Even though the United States is not a party to the Convention, U.S. policy is thought to be generally in line with many UNCLOS provisions, some of which have been considered by members of the U.S. government to be reflective of customary international law. Concerns remain, however, with the Convention’s provisions on deep-seabed mining and how resources are to be distributed by the International Seabed Authority as well as the Convention’s compulsory dispute resolution mechanism, which could expose the United States to binding arbitration procedures should it ratify the Convention. While the advisory opinion is not legally binding, it is an authoritative statement of law with “legal effect” that will greatly influence how UNCLOS State parties’ obligations are interpreted. Given the language in the opinion on how a State’s international responsibility would be engaged if it fails to “take all necessary measures to prevent, reduce and control marine pollution from anthropogenic [greenhouse gas] emissions, including measures to reduce such emissions,” it seems unlikely the Senate will be eager to take up consideration of UNCLOS. This is especially true given the bipartisan consensus that the United States should not expose itself to liability for carbon emissions.

This is not to say the advisory opinion is unlikely to have any effect on transnational litigation in U.S. courts. A petition for a writ of certiorari is currently pending before the United States Supreme Court in Sunoco LP v. City and County of Honolulu, Hawaii. The defendants include several multinational corporations, including British-owned BP p.l.c. The plaintiffs in the case allege that the corporate defendants “knew about the dangers of using their fossil fuel products, failed to warn consumers about those known dangers, and engaged in a sophisticated disinformation campaign to increase fossil fuel consumption, all of which exacerbated the impacts of climate change in Honolulu.” The case is not designed to hold these companies directly responsible for their emissions or to require the companies to stop selling and producing fossil fuels. Rather, the plaintiffs seek damages for the defendants’ misrepresentation of the science of climate change and “deceptive promotion of dangerous products.” The case has been brought under state law claims of public nuisance, private nuisance, strict-liability failure to warn, negligent failure to warn, and trespass. Significantly, as it relates to the UNCLOS advisory opinion, the plaintiffs allege that the defendants’ conduct led to sea level rise, ocean warming, ocean acidification, and the destruction of coral reefs, leading to damage of plaintiffs’ property, decreased revenue from tourism, and public health impacts.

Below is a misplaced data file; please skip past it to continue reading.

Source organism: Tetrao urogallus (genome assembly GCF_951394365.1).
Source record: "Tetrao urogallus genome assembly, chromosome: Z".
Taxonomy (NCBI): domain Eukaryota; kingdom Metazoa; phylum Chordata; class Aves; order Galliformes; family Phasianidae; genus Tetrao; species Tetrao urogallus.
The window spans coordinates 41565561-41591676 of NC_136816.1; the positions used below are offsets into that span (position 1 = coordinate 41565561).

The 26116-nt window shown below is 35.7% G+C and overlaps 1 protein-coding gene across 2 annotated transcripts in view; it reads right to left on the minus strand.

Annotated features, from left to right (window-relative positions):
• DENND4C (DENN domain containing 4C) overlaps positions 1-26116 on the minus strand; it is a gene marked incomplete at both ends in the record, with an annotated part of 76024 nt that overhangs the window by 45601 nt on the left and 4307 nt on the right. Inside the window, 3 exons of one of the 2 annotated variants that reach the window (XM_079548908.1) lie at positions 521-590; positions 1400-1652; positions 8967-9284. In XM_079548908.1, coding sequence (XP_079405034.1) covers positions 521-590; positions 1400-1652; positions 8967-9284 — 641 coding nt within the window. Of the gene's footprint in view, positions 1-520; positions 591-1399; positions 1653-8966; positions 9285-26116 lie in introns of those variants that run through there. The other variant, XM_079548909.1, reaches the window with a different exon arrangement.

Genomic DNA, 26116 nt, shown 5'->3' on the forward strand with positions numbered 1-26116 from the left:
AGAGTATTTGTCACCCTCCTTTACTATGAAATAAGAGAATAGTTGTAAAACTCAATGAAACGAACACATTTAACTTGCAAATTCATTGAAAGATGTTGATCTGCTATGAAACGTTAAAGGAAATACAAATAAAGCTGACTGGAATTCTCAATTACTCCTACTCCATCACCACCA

It is possible that the Supreme Court could take up this case as a vehicle to further limit personal jurisdiction over non-resident defendants. However, should cert be denied (as it was the first time around) and should the case make its way back up to the Hawai‘i Supreme Court, there might be occasion to connect the case to the ITLOS opinion. The Hawai‘i Supreme Court is generally progressive, particularly when it comes to issues related to climate change, and has a tradition of justices embracing international law or referencing other landmark climate decisions from non-U.S. jurisdictions in their opinions. Cases with similar theories of liability have so far been dismissed or removed to federal court. However, at least one judge asked the parties to present a “tutorial” on the available science on global warming and sea level rise before ultimately dismissing the case. While this is purely speculative, justices on the Hawai‘i Supreme Court could look to the ITLOS opinion as a model of how to engage with and set out obligations related to the “best available science” and how to articulate standards of conduct in light of the “high risks of serious and irreversible harm to the marine environment by climate change impacts and ocean acidification.”